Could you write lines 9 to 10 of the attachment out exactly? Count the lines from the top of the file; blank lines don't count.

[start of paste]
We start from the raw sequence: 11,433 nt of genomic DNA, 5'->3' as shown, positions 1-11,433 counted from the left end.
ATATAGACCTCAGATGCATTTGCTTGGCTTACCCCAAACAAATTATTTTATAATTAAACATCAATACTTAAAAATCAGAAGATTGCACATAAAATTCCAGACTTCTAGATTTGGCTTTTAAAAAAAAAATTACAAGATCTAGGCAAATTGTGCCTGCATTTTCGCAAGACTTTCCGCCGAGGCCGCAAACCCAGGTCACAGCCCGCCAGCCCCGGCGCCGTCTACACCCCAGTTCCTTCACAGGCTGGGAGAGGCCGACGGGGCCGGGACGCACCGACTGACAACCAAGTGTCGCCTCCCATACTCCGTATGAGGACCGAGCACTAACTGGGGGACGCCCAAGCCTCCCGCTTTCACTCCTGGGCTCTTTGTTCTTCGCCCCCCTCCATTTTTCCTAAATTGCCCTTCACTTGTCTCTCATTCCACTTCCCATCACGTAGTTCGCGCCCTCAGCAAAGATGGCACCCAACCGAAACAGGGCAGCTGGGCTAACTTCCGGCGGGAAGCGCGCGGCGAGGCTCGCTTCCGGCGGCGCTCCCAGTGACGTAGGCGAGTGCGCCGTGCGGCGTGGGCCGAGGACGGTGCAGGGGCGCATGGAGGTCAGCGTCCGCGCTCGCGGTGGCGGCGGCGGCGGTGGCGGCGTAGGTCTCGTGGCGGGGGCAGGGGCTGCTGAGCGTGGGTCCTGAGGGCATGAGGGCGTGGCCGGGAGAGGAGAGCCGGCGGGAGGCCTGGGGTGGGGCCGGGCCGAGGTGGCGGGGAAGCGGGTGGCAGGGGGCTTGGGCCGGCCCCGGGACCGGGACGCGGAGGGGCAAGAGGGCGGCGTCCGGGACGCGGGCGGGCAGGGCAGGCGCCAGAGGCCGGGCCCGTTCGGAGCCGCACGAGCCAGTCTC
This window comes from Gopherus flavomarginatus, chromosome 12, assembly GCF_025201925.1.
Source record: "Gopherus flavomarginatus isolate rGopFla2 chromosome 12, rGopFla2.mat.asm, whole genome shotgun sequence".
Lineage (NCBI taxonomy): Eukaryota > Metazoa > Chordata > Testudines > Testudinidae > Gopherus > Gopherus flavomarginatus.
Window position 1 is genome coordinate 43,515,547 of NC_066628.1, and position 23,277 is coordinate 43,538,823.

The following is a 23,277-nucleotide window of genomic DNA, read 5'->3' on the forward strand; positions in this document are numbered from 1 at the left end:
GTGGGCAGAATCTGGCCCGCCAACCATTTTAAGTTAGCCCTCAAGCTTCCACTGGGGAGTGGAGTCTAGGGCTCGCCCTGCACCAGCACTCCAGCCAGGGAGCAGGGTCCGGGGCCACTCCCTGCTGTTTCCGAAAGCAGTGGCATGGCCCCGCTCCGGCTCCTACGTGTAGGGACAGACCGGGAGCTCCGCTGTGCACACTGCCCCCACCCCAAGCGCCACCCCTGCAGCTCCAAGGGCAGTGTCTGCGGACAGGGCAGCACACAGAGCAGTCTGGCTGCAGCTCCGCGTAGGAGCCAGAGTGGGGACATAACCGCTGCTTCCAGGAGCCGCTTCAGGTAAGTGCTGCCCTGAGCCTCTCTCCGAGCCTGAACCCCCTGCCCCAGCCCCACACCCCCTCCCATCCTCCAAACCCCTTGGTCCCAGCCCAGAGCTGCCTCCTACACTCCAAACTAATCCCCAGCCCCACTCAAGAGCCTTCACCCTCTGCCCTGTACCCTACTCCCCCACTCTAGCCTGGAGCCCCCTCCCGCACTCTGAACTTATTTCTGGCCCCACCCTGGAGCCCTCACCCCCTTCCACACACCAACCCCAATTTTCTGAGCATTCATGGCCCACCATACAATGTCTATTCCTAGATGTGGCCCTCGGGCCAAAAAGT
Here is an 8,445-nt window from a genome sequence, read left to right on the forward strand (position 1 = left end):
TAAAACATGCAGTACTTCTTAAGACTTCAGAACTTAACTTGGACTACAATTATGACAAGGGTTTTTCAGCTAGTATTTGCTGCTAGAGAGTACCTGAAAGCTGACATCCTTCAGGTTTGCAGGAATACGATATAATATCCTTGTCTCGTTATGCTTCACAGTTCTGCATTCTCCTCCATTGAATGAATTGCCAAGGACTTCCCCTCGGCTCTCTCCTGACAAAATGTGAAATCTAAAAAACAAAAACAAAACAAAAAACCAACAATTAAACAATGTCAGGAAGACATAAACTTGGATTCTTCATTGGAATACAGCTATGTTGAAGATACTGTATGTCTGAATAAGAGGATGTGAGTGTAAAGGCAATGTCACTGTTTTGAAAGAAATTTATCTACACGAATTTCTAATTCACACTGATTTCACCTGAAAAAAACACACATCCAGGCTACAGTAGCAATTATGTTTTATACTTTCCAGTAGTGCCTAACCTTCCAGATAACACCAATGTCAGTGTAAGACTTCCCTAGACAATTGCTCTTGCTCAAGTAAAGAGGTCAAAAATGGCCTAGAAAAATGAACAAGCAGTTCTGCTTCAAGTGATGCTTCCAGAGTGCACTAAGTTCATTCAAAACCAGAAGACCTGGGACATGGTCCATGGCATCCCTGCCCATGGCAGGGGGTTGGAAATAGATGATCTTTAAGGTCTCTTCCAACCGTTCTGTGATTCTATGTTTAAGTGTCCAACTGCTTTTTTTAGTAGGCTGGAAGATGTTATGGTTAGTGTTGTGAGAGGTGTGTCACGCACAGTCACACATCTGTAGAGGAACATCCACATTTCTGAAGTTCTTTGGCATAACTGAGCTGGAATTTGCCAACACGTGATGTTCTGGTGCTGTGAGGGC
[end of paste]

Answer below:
Here is an 8,445-nt window from a genome sequence, read left to right on the forward strand (position 1 = left end):
TAAAACATGCAGTACTTCTTAAGACTTCAGAACTTAACTTGGACTACAATTATGACAAGGGTTTTTCAGCTAGTATTTGCTGCTAGAGAGTACCTGAAAGCTGACATCCTTCAGGTTTGCAGGAATACGATATAATATCCTTGTCTCGTTATGCTTCACAGTTCTGCATTCTCCTCCATTGAATGAATTGCCAAGGACTTCCCCTCGGCTCTCTCCTGACAAAATGTGAAATCTAAAAAACAAAAACAAAACAAAAAACCAACAATTAAACAATGTCAGGAAGACATAAACTTGGATTCTTCATTGGAATACAGCTATGTTGAAGATACTGTATGTCTGAATAAGAGGATGTGAGTGTAAAGGCAATGTCACTGTTTTGAAAGAAATTTATCTACACGAATTTCTAATTCACACTGATTTCACCTGAAAAAAACACACATCCAGGCTACAGTAGCAATTATGTTTTATACTTTCCAGTAGTGCCTAACCTTCCAGATAACACCAATGTCAGTGTAAGACTTCCCTAGACAATTGCTCTTGCTCAAGTAAAGAGGTCAAAAATGGCCTAGAAAAATGAACAAGCAGTTCTGCTTCAAGTGATGCTTCCAGAGTGCACTAAGTTCATTCAAAACCAGAAGACCTGGGACATGGTCCATGGCATCCCTGCCCATGGCAGGGGGTTGGAAATAGATGATCTTTAAGGTCTCTTCCAACCGTTCTGTGATTCTATGTTTAAGTGTCCAACTGCTTTTTTTAGTAGGCTGGAAGATGTTATGGTTAGTGTTGTGAGAGGTGTGTCACGCACAGTCACACATCTGTAGAGGAACATCCACATTTCTGAAGTTCTTTGGCATAACTGAGCTGGAATTTGCCAACACGTGATGTTCTGGTGCTGTGAGGGC